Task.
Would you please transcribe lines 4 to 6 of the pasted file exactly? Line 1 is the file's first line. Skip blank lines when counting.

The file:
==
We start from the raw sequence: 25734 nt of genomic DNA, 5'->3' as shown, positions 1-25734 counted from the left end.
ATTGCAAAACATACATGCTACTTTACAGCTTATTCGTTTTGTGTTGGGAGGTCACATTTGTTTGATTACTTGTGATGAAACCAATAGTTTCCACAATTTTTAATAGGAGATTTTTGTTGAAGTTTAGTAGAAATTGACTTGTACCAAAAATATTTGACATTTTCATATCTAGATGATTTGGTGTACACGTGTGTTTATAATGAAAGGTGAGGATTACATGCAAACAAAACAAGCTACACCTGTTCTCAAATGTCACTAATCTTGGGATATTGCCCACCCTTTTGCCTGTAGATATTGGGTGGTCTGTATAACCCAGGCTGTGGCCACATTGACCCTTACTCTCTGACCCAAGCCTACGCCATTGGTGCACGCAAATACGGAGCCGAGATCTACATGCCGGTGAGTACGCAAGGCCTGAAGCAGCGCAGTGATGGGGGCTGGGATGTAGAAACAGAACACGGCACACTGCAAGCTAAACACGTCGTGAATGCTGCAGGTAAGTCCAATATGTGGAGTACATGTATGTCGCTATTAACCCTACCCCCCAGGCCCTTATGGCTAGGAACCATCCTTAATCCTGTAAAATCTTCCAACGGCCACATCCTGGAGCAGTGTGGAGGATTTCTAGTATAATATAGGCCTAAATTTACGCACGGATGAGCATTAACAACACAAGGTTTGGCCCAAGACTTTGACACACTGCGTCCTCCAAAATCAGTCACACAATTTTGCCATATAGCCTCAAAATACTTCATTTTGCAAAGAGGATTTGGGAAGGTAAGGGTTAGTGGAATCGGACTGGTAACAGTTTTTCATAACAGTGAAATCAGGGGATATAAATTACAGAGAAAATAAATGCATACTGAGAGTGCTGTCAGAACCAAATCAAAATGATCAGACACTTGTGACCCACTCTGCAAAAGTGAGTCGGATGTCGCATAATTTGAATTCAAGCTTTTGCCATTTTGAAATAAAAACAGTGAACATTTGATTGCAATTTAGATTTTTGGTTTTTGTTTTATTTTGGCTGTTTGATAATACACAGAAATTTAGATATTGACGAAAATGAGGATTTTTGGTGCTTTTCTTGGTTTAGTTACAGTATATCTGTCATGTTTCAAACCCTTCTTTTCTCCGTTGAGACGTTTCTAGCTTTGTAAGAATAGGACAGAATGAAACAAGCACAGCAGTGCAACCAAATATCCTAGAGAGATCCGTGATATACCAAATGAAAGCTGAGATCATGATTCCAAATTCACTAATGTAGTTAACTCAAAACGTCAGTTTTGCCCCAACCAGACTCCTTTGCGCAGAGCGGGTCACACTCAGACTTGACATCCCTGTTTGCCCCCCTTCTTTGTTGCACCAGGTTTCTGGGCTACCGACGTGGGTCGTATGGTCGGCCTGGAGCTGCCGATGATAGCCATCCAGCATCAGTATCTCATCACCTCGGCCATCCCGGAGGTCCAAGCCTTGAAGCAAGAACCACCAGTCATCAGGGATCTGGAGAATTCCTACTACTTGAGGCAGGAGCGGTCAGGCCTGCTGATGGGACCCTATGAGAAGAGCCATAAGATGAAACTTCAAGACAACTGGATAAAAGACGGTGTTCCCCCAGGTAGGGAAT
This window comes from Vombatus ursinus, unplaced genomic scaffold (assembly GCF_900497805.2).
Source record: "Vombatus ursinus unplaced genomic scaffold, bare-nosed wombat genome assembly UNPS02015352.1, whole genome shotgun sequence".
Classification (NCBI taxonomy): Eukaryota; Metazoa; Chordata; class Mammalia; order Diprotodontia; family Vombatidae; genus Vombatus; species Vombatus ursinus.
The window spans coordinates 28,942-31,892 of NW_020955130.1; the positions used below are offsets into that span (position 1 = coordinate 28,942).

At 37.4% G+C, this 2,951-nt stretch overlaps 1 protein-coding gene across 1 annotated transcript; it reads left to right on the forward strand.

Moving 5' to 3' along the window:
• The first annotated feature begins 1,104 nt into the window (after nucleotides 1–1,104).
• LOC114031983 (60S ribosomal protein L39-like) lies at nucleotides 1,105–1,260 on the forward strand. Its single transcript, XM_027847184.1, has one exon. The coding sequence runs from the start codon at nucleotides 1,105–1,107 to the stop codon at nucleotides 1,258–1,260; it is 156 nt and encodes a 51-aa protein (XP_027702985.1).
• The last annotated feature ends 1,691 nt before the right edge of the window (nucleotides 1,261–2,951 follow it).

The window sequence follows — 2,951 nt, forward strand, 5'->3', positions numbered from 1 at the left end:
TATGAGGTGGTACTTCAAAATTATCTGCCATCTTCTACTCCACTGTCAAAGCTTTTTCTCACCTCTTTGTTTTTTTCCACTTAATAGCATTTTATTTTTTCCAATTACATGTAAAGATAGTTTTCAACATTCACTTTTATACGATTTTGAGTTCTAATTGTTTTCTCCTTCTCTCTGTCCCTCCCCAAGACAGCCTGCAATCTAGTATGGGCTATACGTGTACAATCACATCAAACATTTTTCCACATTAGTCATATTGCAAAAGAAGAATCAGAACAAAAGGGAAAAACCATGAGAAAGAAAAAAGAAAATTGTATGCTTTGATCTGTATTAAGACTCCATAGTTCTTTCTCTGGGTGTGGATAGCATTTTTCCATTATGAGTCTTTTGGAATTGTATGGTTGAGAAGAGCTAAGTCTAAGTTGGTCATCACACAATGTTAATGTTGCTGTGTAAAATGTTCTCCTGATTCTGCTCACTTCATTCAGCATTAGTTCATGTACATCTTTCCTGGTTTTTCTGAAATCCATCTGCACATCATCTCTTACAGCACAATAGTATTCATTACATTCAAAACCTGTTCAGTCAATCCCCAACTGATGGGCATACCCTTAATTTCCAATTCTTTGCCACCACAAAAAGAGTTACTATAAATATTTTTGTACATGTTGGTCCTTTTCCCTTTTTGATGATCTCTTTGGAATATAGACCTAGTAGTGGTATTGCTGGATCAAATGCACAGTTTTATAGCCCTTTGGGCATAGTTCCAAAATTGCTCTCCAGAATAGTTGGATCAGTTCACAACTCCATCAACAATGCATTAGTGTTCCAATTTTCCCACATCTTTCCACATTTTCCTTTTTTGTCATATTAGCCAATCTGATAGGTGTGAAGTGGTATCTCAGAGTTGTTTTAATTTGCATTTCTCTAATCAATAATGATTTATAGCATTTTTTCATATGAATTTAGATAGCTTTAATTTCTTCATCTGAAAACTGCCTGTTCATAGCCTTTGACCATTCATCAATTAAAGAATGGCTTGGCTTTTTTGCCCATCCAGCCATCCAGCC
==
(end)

Source record: "Vombatus ursinus unplaced genomic scaffold, bare-nosed wombat genome assembly UNPS02015352.1, whole genome shotgun sequence".
Classification (NCBI taxonomy): Eukaryota; Metazoa; Chordata; class Mammalia; order Diprotodontia; family Vombatidae; genus Vombatus; species Vombatus ursinus.
The window spans coordinates 28,942-31,892 of NW_020955130.1; the positions used below are offsets into that span (position 1 = coordinate 28,942).